9. Is new process stifles creativity in any way?
  10. Are there accountablity, attitude or communication related issues present in the teams?

How Project Managers Can Help Retain the Talented Resources

January 31, 2012

Michigan Central Train Station in Detroit

Organization rise and fall based on people involved in leading, managing and supporting.

It has become a deciding factor for success in any organization to hire, nurture and retain the great talent.  Organizations have in past gone out of way to attract key talented resources from competitors.

There might be fancy deck of powerpoint presentaton produced by HR professionals on available programs to do all that, but is it the reality on ground? Is it working?  Are key people leaving organization or moving to different department? How can you ensure the success of your initiative if key talented resources do not want to stick around? As a project manager you get to see things first hand if policies or programs are working as expected.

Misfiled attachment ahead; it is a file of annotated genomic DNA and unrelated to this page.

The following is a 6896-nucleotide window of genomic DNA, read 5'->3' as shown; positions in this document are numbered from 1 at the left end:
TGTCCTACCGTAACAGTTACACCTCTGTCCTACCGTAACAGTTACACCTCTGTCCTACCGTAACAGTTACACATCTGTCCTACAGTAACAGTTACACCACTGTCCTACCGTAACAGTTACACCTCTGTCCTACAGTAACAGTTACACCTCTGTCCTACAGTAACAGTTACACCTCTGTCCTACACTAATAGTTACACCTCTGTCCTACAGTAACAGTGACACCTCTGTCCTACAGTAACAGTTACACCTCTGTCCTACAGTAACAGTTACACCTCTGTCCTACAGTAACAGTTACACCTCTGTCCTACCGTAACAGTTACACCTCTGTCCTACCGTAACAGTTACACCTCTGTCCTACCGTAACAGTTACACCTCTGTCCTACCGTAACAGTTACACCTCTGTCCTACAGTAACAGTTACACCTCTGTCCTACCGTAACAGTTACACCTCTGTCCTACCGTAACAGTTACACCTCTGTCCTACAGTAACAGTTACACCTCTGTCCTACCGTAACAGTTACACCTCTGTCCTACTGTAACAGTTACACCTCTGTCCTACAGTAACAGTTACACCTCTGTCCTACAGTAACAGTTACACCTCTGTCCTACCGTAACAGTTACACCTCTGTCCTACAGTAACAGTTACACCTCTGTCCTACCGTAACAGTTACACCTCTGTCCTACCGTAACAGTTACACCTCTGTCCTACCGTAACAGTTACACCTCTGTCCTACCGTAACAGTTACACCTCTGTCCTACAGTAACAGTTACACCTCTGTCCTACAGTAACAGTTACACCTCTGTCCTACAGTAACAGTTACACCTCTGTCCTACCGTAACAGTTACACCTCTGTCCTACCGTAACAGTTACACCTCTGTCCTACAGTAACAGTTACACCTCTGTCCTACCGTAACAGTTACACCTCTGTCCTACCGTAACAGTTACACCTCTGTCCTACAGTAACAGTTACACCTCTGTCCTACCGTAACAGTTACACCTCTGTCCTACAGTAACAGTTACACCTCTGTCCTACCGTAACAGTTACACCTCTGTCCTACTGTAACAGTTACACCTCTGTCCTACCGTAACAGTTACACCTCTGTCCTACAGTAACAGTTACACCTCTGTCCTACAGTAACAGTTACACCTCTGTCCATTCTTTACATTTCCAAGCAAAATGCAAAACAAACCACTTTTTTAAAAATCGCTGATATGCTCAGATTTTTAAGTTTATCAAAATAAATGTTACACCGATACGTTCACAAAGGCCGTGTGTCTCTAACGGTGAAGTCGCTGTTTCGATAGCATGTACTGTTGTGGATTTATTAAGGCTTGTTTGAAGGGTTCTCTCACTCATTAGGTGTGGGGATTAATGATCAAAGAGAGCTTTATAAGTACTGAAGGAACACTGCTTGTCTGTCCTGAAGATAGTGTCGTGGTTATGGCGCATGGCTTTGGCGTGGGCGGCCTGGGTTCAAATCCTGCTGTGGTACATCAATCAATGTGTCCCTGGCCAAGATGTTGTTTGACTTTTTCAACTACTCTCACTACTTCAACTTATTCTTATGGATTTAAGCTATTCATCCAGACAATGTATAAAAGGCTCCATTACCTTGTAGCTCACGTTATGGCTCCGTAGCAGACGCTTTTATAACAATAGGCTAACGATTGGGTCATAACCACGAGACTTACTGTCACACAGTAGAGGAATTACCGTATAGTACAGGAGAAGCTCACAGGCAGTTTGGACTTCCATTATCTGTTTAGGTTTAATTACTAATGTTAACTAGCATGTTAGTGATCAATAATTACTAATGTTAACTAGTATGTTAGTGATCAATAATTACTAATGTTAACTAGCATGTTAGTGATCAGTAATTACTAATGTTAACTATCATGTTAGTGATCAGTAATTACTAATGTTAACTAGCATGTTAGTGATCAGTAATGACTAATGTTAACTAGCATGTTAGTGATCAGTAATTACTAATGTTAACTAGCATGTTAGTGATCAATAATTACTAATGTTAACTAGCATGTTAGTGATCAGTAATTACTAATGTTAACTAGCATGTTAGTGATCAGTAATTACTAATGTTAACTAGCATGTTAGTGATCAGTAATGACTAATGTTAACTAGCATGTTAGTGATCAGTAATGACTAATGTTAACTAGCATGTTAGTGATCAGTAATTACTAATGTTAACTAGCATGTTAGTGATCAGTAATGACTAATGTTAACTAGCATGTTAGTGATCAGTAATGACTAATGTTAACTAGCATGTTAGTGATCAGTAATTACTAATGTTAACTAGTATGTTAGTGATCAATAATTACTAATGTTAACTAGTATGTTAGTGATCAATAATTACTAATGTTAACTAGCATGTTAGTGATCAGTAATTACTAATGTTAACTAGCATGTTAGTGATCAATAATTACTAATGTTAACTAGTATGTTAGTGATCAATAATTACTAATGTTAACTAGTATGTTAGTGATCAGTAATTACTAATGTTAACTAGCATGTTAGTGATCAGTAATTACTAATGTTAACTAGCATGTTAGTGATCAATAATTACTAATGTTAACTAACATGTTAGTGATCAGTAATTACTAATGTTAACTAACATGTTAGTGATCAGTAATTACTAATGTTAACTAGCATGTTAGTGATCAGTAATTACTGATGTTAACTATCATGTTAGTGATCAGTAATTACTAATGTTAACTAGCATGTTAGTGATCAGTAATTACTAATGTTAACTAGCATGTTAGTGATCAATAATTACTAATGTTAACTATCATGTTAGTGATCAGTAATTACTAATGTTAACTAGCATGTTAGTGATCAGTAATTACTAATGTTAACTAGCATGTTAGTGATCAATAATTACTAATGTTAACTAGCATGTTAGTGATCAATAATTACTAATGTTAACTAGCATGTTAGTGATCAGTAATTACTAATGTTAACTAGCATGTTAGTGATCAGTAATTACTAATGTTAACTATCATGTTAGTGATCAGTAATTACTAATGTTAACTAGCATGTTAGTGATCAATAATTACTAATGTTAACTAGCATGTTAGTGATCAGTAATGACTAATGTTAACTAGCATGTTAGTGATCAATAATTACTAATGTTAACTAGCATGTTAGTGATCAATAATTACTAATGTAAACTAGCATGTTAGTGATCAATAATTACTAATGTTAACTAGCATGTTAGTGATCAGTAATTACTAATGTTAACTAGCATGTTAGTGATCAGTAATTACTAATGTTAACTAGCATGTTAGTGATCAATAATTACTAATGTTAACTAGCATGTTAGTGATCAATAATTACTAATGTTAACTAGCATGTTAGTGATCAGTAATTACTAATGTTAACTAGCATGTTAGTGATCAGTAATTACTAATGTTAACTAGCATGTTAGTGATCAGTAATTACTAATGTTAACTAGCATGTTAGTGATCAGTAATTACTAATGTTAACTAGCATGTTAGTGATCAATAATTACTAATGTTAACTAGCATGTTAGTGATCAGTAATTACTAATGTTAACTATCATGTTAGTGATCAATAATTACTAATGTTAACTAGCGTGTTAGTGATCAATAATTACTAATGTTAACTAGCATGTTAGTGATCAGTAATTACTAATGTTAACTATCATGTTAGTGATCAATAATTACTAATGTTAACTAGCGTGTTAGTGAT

Also, I think, it is not only HR’s function to attract and keep talented folks but project managers play a vital role in it. Job security, clarity of direction, level of engagment, opportunities available, benefits and work environment determine how talented resource make their mind up but Project Managers can also influence talented resoureces stay by  –

  1. Marketing the project, its benefit to customer and organization along with in what way it  can help resource grow professionally;
  2. Keeping the account of talent levels of each resource’s skills, background and career goals to make informed decisions;